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No Till Farming Not So Great After All

It was just a couple of handfuls of soil and a few drops of water, but for the world of modern farming, it might as well have been a bomb dropping on the staid headquarters of the Natural Resources Conservation Service in Washington. It actually happened, or at least first made the news, in Wilmington, Ohio, at the third annual Ohio Grain Farmers Symposium. In a news article about the meeting, in Farm and Dairy magazine, there’s a picture of a farmer and a scientist looking intently at a tabletop demonstration of soil porosity in samples of tilled soil and “no-till” soil. The result, and I quote: “The no-till samples provided more resistance to water infiltration while the tilled samples provided much less resistance and water moved more freely into the soil.” I grabbed the phone and called Chris Kick, the farm reporter and journalist who broke the story, to make sure this was not a mistake and that I was interpreting the results correctly. “I think you’re telling me that tilled soil actually saves more plant nutrients and results in less water runoff and erosion than no-till soil,” I said. He sort of laughed. “Well, this is going to be open to various interpretations, I’m sure, but yes, that’s what the experiment was demonstrating.” Is no-till farming really bad for the soil?! Say it ain’t so, Gene! Read the rest of his latest blog and find out the inconvenient truth…
holyshit Gene Logsdon is the author of, most recently, Holy Shit: Managing Manure to Save Mankind

A Small Thing But Maybe Not

All summer I raved and ranted at the squirrels that were eating the corn in my crib. I was particularly concerned because the drought seemed to be making sure this year’s crop was going to be a bust. I did not look forward to buying corn at drought-inflated prices just to keep squirrels fat eating […] Read More..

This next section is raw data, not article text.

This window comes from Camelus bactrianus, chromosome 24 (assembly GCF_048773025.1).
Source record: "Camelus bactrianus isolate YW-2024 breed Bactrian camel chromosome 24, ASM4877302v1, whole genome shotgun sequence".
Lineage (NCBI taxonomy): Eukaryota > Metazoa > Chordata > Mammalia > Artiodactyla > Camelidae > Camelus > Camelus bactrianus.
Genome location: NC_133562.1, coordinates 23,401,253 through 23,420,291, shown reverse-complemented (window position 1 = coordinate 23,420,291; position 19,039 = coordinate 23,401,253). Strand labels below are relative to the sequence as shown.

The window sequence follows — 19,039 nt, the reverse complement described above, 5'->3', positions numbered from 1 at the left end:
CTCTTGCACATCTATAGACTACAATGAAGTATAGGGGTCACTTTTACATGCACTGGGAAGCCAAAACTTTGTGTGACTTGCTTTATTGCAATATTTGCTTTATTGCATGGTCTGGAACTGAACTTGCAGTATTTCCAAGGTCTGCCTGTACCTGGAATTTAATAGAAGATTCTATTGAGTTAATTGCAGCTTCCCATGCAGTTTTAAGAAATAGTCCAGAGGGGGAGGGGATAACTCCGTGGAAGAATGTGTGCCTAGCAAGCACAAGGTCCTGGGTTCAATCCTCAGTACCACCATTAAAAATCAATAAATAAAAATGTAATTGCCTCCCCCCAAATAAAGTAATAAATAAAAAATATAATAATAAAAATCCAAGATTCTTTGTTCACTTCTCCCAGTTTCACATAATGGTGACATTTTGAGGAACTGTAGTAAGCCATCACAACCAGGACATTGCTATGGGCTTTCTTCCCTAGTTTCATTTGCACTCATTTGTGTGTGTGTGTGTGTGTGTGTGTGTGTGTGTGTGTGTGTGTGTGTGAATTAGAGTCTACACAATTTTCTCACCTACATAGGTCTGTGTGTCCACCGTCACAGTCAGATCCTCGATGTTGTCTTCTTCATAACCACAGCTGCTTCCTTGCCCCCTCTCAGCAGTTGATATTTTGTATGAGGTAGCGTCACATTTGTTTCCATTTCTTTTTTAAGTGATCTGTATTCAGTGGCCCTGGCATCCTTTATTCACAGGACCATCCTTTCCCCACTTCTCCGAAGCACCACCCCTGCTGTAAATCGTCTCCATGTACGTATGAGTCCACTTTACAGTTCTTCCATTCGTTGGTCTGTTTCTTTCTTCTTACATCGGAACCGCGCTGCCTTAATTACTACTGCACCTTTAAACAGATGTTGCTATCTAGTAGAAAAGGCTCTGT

Fires In the Fields

If you want to see the landscape of hell painted prettily on a farmland horizon, watch a field of corn on fire. It is hellish enough, in my view, to see corn fields stretching away in every direction from sea to shining sea with no houses, barns, trees, fences, grazing animals or any other sign […] Read More..

Weeds That Like A Sip of Roundup Now and Then

First the glorious days of advanced farming brought us corn stalks that eat tractor tires. Now there’s a weed that likes to drink weed killers, especially Roundup. Recently Palmer amaranth “completely overran” most of the soybean test plots at Bayer CropScience’s test plots in Illinois, in the words of DTN/Progressive Farmer editor, Pam Smith, despite […] Read More..

The Weather May Not Be the Problem

There are so many stark contrasts in the world today. These are times out of which great epics of literature ought to be written but aren’t. Society is too engrossed in drivel like whether badminton players in the Olympics were cheating or not. This summer, the driest in 50 years in parts of the Midwest, […] Read More..

Tire-Eating Cornstalks

I fantasize about genetically-engineering deer that would love the taste of raccoons or that would eat car tires so society would do something about surging wildlife populations. But now a true occurrence is taking place in Foolish Farming Today that not even a genius like Mark Twain could reduce to a more absurd conclusion. Agribusiness […] Read More..